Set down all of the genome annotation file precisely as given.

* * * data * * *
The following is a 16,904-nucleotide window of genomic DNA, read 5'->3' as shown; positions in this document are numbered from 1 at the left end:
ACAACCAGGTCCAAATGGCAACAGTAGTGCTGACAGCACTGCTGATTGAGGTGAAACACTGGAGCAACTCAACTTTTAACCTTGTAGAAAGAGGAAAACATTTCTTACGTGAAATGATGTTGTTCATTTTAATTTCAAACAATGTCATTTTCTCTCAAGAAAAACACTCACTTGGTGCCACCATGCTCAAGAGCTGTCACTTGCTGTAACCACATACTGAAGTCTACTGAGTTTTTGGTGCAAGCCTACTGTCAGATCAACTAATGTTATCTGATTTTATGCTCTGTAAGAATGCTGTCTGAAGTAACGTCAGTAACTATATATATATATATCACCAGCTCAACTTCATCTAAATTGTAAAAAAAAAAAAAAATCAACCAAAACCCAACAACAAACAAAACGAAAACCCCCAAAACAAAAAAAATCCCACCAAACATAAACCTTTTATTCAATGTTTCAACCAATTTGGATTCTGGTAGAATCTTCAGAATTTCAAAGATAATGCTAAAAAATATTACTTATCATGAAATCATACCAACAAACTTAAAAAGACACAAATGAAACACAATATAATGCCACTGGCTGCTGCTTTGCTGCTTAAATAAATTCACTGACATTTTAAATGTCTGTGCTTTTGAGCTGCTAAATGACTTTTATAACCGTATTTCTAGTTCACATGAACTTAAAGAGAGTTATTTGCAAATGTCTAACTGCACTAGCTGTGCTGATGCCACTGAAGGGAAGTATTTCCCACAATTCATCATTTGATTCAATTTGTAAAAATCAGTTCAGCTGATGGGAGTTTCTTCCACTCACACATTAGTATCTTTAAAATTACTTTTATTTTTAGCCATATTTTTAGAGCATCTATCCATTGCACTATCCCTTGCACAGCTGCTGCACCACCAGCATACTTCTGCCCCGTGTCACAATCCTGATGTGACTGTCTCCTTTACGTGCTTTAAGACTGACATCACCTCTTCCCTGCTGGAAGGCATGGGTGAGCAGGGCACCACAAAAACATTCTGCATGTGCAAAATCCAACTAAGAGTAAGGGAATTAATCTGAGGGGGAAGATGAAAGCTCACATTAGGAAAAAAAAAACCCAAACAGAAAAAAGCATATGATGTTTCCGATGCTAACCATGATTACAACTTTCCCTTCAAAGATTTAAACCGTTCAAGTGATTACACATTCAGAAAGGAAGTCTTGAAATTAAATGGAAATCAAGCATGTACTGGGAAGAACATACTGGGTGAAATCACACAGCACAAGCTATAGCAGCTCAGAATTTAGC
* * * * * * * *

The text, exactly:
The following is a 16,904-nucleotide window of genomic DNA, read 5'->3' as shown; positions in this document are numbered from 1 at the left end:
ACAACCAGGTCCAAATGGCAACAGTAGTGCTGACAGCACTGCTGATTGAGGTGAAACACTGGAGCAACTCAACTTTTAACCTTGTAGAAAGAGGAAAACATTTCTTACGTGAAATGATGTTGTTCATTTTAATTTCAAACAATGTCATTTTCTCTCAAGAAAAACACTCACTTGGTGCCACCATGCTCAAGAGCTGTCACTTGCTGTAACCACATACTGAAGTCTACTGAGTTTTTGGTGCAAGCCTACTGTCAGATCAACTAATGTTATCTGATTTTATGCTCTGTAAGAATGCTGTCTGAAGTAACGTCAGTAACTATATATATATATATCACCAGCTCAACTTCATCTAAATTGTAAAAAAAAAAAAAAATCAACCAAAACCCAACAACAAACAAAACGAAAACCCCCAAAACAAAAAAAATCCCACCAAACATAAACCTTTTATTCAATGTTTCAACCAATTTGGATTCTGGTAGAATCTTCAGAATTTCAAAGATAATGCTAAAAAATATTACTTATCATGAAATCATACCAACAAACTTAAAAAGACACAAATGAAACACAATATAATGCCACTGGCTGCTGCTTTGCTGCTTAAATAAATTCACTGACATTTTAAATGTCTGTGCTTTTGAGCTGCTAAATGACTTTTATAACCGTATTTCTAGTTCACATGAACTTAAAGAGAGTTATTTGCAAATGTCTAACTGCACTAGCTGTGCTGATGCCACTGAAGGGAAGTATTTCCCACAATTCATCATTTGATTCAATTTGTAAAAATCAGTTCAGCTGATGGGAGTTTCTTCCACTCACACATTAGTATCTTTAAAATTACTTTTATTTTTAGCCATATTTTTAGAGCATCTATCCATTGCACTATCCCTTGCACAGCTGCTGCACCACCAGCATACTTCTGCCCCGTGTCACAATCCTGATGTGACTGTCTCCTTTACGTGCTTTAAGACTGACATCACCTCTTCCCTGCTGGAAGGCATGGGTGAGCAGGGCACCACAAAAACATTCTGCATGTGCAAAATCCAACTAAGAGTAAGGGAATTAATCTGAGGGGGAAGATGAAAGCTCACATTAGGAAAAAAAAAACCCAAACAGAAAAAAGCATATGATGTTTCCGATGCTAACCATGATTACAACTTTCCCTTCAAAGATTTAAACCGTTCAAGTGATTACACATTCAGAAAGGAAGTCTTGAAATTAAATGGAAATCAAGCATGTACTGGGAAGAACATACTGGGTGAAATCACACAGCACAAGCTATAGCAGCTCAGAATTTAGC